Virat Kohli once again failed to cross the three figure mark in his latest international outing but he may well have scored the greatest 79 that has ever been made in Test match cricket.
Hang on, what's that? Is this even a thing? Like, who cares about a 79?
Well! Perhaps in a universe where cliched milestones don't take precedence over the quality of a performance, there is space for such knocks.
Few days from now when Virat registers another sub-100 score, perhaps no one will remember the masterclass that the Indian captain served us against a relentless South African attack at Newlands. Social Media will blow up with "X innings or Y days since Kohli scored an international ton".
But, unfortunately, that's the brutal reality. At the end of the day, no one really remembers anything outside of 100s, 5-for. Just ask MS Dhoni and R. Ashwin.
But, what the hell! Let us keep everything aside for the moment and just sit back, soak it in and appreciate what we all witnessed at Newlands on day 01.
Let's enter Virat Kohli's world to try and make sense of what went into carving out a masterclass, where he basically played against natural instincts.
There's been a lot going around for Kohli these days, you know. His fans have been regularly advising him to put away his bread-butter shot, the extra cover-drive. The calls accentuated to the hilt during the Centurion Test when he nicked off in an attempt to drive, especially in the first innings where he chased a 6th, 7th stump delivery.
On Tuesday, Kohli got off the mark with the same shot and social media went wild. In fact, all his three boundaries during the first 100 balls he faced came through cover-drives. The first scoring shot that Virat hit came after 15 deliveries of defence where he kept leaving balls outside the off-stump.
Marco Jansen kept probing outside the off-stump but Kohli was in a different space altogether. There were shades of the similar thought process he applied during his breakthrough Test knock in Perth (2012) or the 2018 season where he kept defining natural instincts, almost as if meditating on the field, lost in his own cocoon of perfection.
You know there is something magical about seeing freaks transcend themselves into a mortal when a situation demands and that is exactly what makes them a 'freak', right?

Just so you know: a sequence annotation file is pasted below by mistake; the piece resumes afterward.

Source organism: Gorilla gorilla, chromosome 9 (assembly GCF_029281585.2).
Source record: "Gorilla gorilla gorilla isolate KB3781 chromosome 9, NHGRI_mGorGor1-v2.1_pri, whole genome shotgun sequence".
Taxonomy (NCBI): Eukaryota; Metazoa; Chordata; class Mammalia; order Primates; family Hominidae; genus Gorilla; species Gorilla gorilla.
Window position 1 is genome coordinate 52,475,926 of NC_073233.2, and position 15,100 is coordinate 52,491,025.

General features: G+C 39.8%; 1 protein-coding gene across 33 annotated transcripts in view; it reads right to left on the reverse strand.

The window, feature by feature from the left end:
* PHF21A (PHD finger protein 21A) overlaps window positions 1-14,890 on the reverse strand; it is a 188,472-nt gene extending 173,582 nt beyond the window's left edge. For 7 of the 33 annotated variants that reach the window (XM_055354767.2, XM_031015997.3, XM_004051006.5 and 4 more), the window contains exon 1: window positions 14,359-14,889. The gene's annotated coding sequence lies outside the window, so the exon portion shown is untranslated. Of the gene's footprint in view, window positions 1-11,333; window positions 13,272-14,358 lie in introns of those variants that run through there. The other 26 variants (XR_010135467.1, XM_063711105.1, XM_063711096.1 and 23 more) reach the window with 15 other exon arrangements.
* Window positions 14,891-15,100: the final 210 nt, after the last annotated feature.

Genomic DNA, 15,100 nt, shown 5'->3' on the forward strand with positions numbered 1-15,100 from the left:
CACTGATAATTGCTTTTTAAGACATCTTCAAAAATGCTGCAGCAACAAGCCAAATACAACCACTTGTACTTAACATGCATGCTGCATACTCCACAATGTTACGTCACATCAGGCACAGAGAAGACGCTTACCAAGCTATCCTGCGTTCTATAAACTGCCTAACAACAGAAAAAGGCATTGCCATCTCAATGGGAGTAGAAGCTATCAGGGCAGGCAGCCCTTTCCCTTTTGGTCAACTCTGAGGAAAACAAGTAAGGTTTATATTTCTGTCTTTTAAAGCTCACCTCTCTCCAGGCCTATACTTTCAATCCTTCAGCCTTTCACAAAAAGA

The best example of that came during the Kohli-Pujara partnership where it seemed as if the duo had exchanged souls. While Pujara was on the offensive, Virat, it felt, was like a monk lost in his own world.
The South Africans kept probing, luring him into that extravagant drive but Kohli didn't slip. He showed remarkable restraint and only chose the right deliveries to show-off his picturesque stroke play.
According to CricInfo ball-by-ball data, Kohli left 64.7 percent of the deliveries that the South African pacers dished out on and around the off-stump.
CricViz noted that Virat left close to 66% deliveries he faced in the zone (outside off-stump) and in the first 158 deliveries, he had left 50% of them.
One of the most intriguing passages of play came during the Lunch session when Kagiso Rabada, who produced a masterclass of his own in his 50th Test, bowled a sensational spell to Virat.
It was akin to two boxers at the height of their powers landing punches at one another. While Rabada kept spitting fire by testing him outside off stump besides peppering him with hard lengths, Kohli kept leaving the tempters, while at the same time, not missing out on a scoring opportunity.
It was proper box office stuff with an unstoppable force in Rabada trying to move the 'immovable object' from his sight but Kohli not giving an inch.
While all this was happening, Kohli and India kept losing batsmen at the other end, and ultimately, it paved the way for his demise as he was forced to shift gears.
Kohli's control percentage throughout his knock was in the 90s. He even smashed his first six in Tests away from home since 2018; he even added a few more examples in the tutorial of 'How to drive a cricket ball', but the shot that will define this knock will be the one that he actually didn't play.